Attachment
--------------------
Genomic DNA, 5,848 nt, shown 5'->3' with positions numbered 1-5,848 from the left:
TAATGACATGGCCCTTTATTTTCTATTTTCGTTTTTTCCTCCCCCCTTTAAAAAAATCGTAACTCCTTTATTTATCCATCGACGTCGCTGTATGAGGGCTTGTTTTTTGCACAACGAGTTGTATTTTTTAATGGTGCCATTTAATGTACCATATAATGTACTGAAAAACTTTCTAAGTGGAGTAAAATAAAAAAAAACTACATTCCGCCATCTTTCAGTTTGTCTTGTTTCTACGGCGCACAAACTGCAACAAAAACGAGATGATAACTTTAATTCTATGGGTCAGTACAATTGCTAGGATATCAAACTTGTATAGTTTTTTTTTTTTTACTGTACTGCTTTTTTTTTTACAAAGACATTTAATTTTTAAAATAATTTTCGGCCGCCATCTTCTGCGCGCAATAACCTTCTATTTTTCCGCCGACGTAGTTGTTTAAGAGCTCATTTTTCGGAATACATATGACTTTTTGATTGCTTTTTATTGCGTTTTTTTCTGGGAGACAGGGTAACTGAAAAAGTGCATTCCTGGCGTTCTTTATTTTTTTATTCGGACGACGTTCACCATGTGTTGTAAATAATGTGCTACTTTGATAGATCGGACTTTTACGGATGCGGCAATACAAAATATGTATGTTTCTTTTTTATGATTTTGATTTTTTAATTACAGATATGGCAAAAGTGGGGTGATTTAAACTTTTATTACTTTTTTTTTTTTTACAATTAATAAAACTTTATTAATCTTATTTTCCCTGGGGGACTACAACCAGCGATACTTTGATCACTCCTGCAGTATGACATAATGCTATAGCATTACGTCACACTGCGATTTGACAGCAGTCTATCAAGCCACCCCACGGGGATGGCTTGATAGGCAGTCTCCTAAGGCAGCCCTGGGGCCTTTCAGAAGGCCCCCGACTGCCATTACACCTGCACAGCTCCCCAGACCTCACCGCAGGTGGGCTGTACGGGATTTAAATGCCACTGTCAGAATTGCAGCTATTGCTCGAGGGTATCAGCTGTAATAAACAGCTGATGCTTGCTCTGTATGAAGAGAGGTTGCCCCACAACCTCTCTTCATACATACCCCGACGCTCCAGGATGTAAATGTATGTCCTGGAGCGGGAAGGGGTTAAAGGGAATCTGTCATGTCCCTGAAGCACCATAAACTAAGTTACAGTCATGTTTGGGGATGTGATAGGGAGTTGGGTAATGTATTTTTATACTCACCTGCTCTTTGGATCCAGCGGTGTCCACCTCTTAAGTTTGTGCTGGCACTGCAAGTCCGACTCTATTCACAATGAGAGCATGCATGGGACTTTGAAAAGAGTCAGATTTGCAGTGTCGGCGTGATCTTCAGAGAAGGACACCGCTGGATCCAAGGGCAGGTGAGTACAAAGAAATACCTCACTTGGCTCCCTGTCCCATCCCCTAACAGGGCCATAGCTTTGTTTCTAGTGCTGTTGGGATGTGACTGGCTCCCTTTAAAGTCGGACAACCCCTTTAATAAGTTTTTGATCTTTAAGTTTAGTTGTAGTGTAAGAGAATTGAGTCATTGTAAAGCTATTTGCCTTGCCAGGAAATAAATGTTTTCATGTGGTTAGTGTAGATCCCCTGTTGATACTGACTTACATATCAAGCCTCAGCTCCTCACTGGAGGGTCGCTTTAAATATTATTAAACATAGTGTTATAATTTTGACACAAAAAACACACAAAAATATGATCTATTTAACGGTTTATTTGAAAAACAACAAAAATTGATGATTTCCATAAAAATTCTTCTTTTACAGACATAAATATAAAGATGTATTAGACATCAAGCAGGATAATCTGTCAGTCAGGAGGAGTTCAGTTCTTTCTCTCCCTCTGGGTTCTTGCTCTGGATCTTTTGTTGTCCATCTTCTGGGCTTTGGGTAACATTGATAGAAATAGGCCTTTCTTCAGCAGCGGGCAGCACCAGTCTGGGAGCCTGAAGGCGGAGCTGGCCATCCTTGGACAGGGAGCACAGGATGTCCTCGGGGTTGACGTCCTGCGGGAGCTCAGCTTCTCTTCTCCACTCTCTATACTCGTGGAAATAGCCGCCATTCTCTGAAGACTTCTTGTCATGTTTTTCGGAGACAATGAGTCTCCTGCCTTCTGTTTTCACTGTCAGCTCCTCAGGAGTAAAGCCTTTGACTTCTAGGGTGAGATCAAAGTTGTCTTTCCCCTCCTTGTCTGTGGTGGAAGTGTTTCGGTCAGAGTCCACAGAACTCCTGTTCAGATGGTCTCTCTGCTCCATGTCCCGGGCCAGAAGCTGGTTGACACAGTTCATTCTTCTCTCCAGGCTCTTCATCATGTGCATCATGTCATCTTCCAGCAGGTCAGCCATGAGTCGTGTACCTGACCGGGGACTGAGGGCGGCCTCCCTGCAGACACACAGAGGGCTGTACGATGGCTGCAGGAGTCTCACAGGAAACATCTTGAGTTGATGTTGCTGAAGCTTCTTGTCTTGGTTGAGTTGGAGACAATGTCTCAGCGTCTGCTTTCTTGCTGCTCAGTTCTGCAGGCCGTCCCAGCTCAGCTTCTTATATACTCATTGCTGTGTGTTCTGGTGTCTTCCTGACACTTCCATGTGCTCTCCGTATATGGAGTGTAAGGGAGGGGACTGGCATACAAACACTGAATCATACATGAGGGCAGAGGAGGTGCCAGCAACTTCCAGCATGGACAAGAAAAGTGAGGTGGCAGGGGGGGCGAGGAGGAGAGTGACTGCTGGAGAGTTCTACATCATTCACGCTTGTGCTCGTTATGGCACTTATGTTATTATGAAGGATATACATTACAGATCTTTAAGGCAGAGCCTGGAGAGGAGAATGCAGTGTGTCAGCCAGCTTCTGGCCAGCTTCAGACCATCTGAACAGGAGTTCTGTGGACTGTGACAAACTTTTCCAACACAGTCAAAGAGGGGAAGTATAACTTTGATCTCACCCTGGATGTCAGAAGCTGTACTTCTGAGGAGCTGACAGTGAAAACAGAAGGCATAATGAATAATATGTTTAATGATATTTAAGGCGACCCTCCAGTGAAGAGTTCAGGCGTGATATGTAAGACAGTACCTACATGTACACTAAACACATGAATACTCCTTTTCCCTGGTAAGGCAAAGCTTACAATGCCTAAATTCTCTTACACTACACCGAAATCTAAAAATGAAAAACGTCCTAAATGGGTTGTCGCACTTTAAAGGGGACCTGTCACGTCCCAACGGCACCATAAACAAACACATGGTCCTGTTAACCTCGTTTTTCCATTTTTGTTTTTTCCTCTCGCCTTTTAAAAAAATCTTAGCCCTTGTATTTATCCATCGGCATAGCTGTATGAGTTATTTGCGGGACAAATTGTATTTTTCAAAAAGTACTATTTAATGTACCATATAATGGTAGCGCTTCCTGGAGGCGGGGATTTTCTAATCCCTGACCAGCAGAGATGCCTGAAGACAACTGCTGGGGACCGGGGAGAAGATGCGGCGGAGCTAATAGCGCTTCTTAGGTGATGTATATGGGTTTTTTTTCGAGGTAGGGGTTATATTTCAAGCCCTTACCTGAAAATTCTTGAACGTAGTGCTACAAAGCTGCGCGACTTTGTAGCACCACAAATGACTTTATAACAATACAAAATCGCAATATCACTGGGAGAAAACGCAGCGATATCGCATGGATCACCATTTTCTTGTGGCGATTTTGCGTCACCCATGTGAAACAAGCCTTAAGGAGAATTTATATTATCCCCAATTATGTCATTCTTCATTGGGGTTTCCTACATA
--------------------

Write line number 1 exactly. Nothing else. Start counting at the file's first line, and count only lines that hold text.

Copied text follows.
Genomic DNA, 5,848 nt, shown 5'->3' with positions numbered 1-5,848 from the left: